In this paper, we consider the generalized Ito-type coupled Korteweg-de Vries (KdV) system [

1]

It is well known that coupled nonlinear systems in which a KdV structure is embedded occur naturally in shallow water wave problems [2, 3]. When $\alpha =-6$, $\beta =-2$ and $\gamma =-1$, the system (1a) and (1b) is called Ito’s system and it describes the interaction process of two internal long waves [4, 5]. It should be noted that in the absence of the effect of *v*, the system (1a) and (1b) reduces to the ordinary KdV equation. In [6] it has been shown that this Ito’s system can be a member of a bi-Hamiltonian integrable hierarchy. The numerical methods for this system are very limited [1]. However, Xu and Shu [3] developed local discontinuous Galerkin methods for Ito’s system and proved the ${L}^{2}$ stability of these methods and, as a result, showed some good numerical results. Recently, in [1], the generalized Ito-type coupled KdV system (1a) and (1b) was constructed as a multi-symplectic Hamiltonian partial differential equation by introducing some new variables, and multi-symplectic numerical methods were applied to investigate this system.

In this paper, we derive conservation laws for the generalized Ito-type coupled KdV system (1a) and (1b). It is well known that the conservation laws play a central role in the solution and reduction of partial differential equations. Conservation laws are mathematical expressions of the physical laws, such as conservation of energy, mass, momentum and so on. In the literature, conservation laws have been extensively used in studying the existence, uniqueness and stability of solutions of nonlinear partial differential equations (see, for example, [7–9]). Conservation laws have also been applied in the development and use of numerical methods (see for example, [10, 11]). Recently, conserved vectors associated with Lie point symmetries have been used to find exact solutions (by exploiting a double reduction method) of some classical partial differential equations [12–14]. Thus, it is important to derive all the conservation laws for a given differential equation.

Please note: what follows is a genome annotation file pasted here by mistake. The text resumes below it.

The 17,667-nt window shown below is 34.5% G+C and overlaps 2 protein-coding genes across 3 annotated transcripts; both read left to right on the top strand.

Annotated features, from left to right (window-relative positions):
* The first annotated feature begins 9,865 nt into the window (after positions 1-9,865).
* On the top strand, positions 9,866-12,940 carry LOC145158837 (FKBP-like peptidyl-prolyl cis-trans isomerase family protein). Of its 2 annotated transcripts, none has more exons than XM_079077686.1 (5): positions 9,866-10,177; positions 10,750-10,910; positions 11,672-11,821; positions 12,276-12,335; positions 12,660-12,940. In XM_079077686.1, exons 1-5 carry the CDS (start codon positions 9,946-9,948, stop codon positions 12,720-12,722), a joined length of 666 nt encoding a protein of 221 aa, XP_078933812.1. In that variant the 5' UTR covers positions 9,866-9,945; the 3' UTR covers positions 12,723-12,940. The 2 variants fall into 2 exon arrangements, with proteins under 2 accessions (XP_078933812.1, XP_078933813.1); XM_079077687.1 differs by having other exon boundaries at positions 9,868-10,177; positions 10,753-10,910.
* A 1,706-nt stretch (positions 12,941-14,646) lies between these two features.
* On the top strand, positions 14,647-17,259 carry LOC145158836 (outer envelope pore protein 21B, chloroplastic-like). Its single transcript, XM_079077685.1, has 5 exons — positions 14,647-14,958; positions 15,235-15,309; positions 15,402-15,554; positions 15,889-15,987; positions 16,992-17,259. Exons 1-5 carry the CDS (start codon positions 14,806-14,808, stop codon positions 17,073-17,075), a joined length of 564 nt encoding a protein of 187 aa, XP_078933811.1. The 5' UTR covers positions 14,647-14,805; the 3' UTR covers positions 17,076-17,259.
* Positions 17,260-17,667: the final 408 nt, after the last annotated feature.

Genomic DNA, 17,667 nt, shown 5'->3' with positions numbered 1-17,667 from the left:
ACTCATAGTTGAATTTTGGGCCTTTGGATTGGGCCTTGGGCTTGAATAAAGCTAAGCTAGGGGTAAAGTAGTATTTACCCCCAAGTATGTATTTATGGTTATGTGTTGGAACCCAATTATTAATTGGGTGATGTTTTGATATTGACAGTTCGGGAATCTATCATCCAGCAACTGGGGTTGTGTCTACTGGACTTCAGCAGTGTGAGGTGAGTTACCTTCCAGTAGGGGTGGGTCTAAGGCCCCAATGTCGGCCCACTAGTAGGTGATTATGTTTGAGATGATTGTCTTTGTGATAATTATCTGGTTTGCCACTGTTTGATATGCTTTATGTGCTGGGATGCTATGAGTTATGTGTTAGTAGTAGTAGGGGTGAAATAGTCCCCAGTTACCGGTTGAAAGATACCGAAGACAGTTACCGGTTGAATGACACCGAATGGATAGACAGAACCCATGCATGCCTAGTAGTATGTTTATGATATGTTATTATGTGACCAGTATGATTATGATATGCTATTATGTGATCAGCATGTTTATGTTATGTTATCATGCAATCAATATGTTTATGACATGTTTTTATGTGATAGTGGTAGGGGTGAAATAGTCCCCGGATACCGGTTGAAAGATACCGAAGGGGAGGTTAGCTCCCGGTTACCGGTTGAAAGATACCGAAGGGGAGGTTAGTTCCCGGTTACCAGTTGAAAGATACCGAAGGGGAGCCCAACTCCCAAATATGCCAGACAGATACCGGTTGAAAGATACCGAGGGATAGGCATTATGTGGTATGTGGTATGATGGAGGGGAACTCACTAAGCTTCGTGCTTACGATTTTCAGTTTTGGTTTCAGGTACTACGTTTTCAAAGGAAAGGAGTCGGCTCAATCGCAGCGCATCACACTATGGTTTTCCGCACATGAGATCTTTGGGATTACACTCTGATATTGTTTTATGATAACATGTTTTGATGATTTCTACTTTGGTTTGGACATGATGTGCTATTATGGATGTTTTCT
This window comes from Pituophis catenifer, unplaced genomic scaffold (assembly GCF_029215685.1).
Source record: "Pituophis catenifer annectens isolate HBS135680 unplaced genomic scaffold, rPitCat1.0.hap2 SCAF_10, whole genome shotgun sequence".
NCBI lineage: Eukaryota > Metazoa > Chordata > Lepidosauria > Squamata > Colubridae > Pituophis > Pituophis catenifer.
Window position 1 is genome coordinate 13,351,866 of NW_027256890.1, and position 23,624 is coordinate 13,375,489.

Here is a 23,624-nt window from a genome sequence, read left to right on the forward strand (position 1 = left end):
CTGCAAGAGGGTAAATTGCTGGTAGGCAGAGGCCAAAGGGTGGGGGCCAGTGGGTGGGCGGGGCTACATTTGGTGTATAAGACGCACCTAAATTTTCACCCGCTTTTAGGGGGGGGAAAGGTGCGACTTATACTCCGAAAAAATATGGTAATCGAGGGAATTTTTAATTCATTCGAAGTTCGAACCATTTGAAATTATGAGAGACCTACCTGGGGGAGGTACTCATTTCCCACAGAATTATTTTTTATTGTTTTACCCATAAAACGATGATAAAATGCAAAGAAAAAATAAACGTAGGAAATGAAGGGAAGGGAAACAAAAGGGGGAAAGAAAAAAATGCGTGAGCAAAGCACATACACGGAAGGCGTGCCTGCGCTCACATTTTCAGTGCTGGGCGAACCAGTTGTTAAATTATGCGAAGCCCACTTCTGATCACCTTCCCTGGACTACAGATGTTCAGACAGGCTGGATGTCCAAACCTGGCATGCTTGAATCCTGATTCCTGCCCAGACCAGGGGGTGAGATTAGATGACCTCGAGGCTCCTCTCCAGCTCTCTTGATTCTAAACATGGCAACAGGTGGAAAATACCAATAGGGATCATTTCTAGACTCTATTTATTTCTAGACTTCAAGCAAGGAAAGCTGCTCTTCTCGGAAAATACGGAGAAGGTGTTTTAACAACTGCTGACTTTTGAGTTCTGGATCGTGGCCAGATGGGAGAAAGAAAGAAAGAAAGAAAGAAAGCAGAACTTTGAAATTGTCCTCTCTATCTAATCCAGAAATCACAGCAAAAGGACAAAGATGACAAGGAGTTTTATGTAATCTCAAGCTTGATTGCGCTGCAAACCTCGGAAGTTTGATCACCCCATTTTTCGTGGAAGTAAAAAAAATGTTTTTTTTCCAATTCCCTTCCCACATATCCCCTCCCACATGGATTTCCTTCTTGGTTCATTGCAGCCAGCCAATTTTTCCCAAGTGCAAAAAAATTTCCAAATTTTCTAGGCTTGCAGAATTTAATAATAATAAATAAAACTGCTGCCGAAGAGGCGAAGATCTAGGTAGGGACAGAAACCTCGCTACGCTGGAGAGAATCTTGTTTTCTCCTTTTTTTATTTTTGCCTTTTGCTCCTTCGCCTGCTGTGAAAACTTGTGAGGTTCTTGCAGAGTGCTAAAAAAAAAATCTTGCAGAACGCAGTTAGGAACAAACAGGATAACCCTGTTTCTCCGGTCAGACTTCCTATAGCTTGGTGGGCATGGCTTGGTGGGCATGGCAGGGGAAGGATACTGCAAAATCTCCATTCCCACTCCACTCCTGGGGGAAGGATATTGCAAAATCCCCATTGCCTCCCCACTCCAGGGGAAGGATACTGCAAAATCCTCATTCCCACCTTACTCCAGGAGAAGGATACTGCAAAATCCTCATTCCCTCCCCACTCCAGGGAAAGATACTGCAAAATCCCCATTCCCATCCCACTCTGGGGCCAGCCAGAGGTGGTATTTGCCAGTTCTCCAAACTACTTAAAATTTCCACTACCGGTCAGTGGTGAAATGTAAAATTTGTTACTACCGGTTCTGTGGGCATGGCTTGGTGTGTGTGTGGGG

For variational problems, the celebrated Noether theorem [15] provides an elegant way to construct conservation laws. In fact, it gives an explicit formula for determining a conservation law once a Noether symmetry associated with a Lagrangian is known for an Euler-Lagrange equation. Thus, the knowledge of a Lagrangian is essential in this case. However, there are differential equations, such as scalar evolution differential equations, which do not have a Lagrangian. In such cases, several methods [16–27] have been developed by researchers about the construction of conserved quantities. Comparison of several different methods for computing conservation laws can be found in [21, 27].